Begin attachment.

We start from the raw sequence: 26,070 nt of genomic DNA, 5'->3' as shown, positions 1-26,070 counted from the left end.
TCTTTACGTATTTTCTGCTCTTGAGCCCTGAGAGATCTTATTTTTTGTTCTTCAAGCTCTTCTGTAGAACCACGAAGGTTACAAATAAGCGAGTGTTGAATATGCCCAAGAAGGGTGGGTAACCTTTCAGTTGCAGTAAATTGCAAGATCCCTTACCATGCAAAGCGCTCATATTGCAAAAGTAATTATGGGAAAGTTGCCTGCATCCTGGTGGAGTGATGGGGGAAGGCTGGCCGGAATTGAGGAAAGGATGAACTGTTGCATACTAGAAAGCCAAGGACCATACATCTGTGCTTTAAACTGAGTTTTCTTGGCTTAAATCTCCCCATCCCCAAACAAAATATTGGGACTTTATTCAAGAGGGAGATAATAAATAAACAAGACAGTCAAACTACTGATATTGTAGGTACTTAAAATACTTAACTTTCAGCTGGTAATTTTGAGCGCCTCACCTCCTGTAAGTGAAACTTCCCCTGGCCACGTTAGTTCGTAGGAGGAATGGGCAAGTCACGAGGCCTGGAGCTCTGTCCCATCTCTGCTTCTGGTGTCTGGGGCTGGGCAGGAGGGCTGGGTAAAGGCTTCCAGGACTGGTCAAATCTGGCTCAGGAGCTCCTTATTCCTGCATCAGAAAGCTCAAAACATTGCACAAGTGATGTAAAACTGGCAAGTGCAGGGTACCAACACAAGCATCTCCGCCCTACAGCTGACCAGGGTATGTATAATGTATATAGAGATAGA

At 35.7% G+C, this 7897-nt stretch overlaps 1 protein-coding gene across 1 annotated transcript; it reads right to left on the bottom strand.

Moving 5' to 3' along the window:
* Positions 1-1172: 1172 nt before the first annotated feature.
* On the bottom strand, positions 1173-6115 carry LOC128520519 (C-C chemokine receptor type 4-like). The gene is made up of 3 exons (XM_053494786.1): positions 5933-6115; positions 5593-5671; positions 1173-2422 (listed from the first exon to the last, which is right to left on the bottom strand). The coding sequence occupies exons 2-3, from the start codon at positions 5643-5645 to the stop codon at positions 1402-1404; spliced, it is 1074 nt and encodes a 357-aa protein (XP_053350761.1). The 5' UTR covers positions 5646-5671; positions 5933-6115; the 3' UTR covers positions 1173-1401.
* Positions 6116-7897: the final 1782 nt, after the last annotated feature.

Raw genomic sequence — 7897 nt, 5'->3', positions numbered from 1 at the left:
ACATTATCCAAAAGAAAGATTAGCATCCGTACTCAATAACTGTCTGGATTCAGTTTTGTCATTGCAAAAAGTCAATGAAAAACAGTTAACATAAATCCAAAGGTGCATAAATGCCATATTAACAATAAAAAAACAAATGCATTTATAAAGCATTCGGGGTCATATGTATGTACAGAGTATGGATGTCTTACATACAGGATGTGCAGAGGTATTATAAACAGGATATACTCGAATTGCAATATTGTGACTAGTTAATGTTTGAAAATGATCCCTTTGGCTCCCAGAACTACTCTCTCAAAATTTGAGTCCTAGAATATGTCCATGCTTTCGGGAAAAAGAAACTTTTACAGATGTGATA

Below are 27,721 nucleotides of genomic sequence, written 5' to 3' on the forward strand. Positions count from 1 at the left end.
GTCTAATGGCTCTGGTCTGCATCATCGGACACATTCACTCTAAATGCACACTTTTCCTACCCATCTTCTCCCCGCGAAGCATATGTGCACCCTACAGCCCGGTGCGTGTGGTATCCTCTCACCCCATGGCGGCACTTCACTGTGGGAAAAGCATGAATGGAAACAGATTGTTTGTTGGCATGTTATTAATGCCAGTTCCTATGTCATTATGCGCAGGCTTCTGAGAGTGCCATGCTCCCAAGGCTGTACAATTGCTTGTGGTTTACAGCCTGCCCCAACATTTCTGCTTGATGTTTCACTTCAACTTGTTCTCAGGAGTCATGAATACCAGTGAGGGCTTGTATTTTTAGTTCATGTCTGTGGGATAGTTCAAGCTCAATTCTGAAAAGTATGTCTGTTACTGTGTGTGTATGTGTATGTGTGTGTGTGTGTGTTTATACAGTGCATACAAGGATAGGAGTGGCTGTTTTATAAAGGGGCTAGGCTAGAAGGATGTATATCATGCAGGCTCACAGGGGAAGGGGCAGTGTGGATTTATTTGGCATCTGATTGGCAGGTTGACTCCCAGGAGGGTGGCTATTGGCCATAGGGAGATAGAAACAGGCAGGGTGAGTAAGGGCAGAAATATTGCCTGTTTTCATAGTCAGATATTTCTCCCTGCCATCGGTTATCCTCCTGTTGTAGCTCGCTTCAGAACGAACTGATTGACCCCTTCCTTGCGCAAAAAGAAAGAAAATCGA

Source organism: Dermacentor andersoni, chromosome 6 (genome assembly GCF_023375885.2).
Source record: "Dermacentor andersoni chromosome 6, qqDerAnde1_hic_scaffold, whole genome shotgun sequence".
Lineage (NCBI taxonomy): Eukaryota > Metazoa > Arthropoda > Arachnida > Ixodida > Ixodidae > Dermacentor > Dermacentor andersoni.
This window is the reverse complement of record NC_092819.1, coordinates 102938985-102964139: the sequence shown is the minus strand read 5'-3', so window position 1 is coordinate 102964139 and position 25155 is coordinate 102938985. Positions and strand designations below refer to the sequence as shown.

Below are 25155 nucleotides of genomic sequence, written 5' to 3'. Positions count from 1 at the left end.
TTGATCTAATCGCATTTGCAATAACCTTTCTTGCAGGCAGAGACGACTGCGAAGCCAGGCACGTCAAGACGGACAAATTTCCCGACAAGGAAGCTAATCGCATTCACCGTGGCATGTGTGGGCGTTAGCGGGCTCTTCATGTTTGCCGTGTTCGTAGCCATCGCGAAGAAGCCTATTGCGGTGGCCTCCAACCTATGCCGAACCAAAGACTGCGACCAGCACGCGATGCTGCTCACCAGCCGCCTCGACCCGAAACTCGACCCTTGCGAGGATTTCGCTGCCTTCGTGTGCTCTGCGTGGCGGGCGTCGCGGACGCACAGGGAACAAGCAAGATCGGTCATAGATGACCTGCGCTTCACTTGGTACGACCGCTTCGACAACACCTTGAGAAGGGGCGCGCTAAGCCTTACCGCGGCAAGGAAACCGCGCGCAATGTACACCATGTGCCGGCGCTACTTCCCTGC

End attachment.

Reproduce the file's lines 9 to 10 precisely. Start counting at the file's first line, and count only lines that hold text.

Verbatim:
ACATTATCCAAAAGAAAGATTAGCATCCGTACTCAATAACTGTCTGGATTCAGTTTTGTCATTGCAAAAAGTCAATGAAAAACAGTTAACATAAATCCAAAGGTGCATAAATGCCATATTAACAATAAAAAAACAAATGCATTTATAAAGCATTCGGGGTCATATGTATGTACAGAGTATGGATGTCTTACATACAGGATGTGCAGAGGTATTATAAACAGGATATACTCGAATTGCAATATTGTGACTAGTTAATGTTTGAAAATGATCCCTTTGGCTCCCAGAACTACTCTCTCAAAATTTGAGTCCTAGAATATGTCCATGCTTTCGGGAAAAAGAAACTTTTACAGATGTGATA

Below are 27,721 nucleotides of genomic sequence, written 5' to 3' on the forward strand. Positions count from 1 at the left end.